Starbucks buying out Chinese venture for US$1.3 bn
Starbucks is buying the rest of its East China joint venture in a US$1.3 billion transaction, marking the biggest deal ever for a company that sees China as a huge growth opportunity.
The Seattle-based coffee chain will acquire the remaining 50 per cent of the business from partners President Chain Store Corp and Uni-President Enterprises Corp. Starbucks also is divesting its 50 per cent stake in a separate joint venture in Taiwan, according to a statement on Thursday.
The move underscores Starbucks’ bet that China will be one of the company’s top sales drivers in coming years. It’s wagering that the nation’s growing middle class and urbanisation will give it a huge population of potential coffee drinkers to tap.
The deal mirrors the company’s strategy in Japan, where Starbucks entered the country with a joint venture, spent time learning the local market and then brought the business back in house, said Jennifer Bartashus, an analyst at Bloomberg Intelligence. In 2014, Starbucks agreed to buy out its Japanese joint venture with Sazaby League and other partners for about US$913.5 million.
“With the level of expectations they have for China, it isn’t really a surprise that they want to exert as much control over the stores as possible,” Bartashus said.
Starbucks plans to operate 5,000 cafes in mainland China by 2021, a goal it reaffirmed on Thursday. The company currently has 2,800 locations there.
The deal gives Starbucks 100 per cent ownership of about 1,300 cafes in Shanghai and in Jiangsu and Zhejiang provinces. In the Taiwanese transaction, its partners will acquire Starbucks operations in the territory for about US$175 million. The Starbucks business there, which was founded in 1997, has about 410 cafes.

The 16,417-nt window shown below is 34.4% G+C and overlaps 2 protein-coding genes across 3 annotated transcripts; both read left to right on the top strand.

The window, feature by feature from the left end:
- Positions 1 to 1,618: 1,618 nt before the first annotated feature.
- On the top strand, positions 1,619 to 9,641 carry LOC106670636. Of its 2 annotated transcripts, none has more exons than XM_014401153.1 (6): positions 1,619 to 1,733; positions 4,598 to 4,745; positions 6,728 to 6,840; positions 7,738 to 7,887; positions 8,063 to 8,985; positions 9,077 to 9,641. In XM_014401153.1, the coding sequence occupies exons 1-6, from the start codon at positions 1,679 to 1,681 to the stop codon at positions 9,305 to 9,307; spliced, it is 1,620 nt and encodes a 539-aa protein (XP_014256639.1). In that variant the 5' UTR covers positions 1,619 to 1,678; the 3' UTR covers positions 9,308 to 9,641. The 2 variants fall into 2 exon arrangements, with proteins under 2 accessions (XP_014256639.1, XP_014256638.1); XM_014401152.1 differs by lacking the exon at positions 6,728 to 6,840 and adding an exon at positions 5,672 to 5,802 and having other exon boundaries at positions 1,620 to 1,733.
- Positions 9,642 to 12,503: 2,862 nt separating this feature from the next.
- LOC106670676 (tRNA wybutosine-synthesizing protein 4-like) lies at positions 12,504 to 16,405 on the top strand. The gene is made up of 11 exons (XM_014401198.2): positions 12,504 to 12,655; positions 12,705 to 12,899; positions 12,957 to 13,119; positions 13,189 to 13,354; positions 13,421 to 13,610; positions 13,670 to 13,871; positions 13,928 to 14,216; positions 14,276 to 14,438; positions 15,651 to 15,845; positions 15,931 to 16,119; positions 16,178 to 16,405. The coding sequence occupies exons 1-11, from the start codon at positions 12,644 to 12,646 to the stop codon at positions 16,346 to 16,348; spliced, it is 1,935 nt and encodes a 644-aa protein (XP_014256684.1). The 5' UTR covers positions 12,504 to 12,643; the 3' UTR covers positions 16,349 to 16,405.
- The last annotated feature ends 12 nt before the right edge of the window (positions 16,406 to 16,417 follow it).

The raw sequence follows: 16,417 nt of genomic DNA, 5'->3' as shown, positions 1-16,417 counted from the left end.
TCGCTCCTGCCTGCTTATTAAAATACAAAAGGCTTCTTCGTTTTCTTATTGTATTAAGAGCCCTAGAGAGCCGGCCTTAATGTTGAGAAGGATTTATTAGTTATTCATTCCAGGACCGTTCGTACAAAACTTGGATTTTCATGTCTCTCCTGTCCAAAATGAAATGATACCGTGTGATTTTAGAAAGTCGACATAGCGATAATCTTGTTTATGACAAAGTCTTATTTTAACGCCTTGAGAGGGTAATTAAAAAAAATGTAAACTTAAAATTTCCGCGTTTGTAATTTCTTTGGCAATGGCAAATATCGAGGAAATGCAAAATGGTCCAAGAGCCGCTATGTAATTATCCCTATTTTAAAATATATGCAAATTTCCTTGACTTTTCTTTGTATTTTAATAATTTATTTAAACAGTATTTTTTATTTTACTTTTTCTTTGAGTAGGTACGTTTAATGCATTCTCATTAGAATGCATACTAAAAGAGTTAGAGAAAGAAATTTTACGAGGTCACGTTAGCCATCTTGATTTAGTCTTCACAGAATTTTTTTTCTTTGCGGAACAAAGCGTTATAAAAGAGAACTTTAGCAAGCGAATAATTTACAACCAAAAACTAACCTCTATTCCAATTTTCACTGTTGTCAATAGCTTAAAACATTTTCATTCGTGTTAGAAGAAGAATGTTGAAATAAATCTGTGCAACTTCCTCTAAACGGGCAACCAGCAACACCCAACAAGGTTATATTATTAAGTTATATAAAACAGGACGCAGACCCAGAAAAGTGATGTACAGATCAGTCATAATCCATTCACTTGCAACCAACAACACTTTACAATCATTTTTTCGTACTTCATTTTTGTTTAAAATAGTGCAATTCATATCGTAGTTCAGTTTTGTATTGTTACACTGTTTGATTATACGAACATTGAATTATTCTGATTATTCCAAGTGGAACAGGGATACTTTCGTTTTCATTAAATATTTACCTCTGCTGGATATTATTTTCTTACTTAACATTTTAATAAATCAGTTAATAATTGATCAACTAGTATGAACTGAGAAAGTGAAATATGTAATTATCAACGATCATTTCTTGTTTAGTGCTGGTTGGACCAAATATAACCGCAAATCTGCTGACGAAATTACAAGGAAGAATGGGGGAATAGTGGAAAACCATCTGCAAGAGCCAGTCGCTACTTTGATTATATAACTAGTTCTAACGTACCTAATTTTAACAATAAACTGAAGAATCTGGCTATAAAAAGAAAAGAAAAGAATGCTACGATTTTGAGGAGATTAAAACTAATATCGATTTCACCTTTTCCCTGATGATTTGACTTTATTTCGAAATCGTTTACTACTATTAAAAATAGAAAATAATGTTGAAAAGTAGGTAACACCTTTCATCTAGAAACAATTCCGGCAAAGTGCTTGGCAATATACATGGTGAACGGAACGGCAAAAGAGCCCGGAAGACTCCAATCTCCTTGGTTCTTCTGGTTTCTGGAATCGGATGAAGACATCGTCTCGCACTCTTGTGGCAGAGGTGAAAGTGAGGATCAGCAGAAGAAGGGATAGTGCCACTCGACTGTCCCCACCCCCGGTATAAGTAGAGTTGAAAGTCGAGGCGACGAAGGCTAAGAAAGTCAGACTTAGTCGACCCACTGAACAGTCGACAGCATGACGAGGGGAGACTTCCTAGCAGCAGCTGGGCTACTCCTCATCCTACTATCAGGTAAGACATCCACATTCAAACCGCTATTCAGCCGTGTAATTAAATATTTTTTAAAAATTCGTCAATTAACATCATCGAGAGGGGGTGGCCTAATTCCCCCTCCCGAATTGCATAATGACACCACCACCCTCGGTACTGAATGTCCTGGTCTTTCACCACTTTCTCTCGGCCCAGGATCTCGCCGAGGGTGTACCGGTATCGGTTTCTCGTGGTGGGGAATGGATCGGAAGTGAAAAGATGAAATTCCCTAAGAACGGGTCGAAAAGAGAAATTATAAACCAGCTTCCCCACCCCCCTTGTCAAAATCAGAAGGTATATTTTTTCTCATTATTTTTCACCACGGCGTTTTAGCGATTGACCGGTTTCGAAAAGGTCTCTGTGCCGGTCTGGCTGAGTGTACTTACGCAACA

“Unifying the Starbucks business under a full company-operated structure in China reinforces our commitment to the market and is a firm demonstration of our confidence in the current local leadership team,” Chief Executive Officer Kevin Johnson said in the statement.
The status of Taiwan is a sensitive political issue in China. The Chinese government considers Taiwan a renegade province. The decision to sell the business there was about allowing its partners to “maximise the opportunities” for the brand in Taiwan, according to a spokeswoman for Starbucks.
Dunkin’ Donuts, a major Starbucks rival in the US, has a much smaller presence in China. The chain failed in two previous attempts to crack the Chinese market, but is now working with two franchisees there and has 34 stores, including 16 in Beijing. Dunkin plans to grow to 1,400 location in the world’s most populous country over the next 20 years.
Chinese consumers still drink a relatively small amount of coffee, but the category is growing fast and could eventually surpass tea, according to Dunkin’ CEO Nigel Travis.
China is the fastest-growing market outside the US for Starbucks. With full control of the local operations, Starbucks can enhance the coffee and in-store experience, said its China CEO, Belinda Wong. It also plans to rely more on technology in the country. Starbucks’ mobile-ordering app has been key to locking in customers in the US.
The deal is another sign that Starbucks views China as key to its future and can’t let execution slip there, said Jack Russo, an analyst at Edward Jones.
“Asia is incredibly important for them -- there’s no mistaking that,” he said.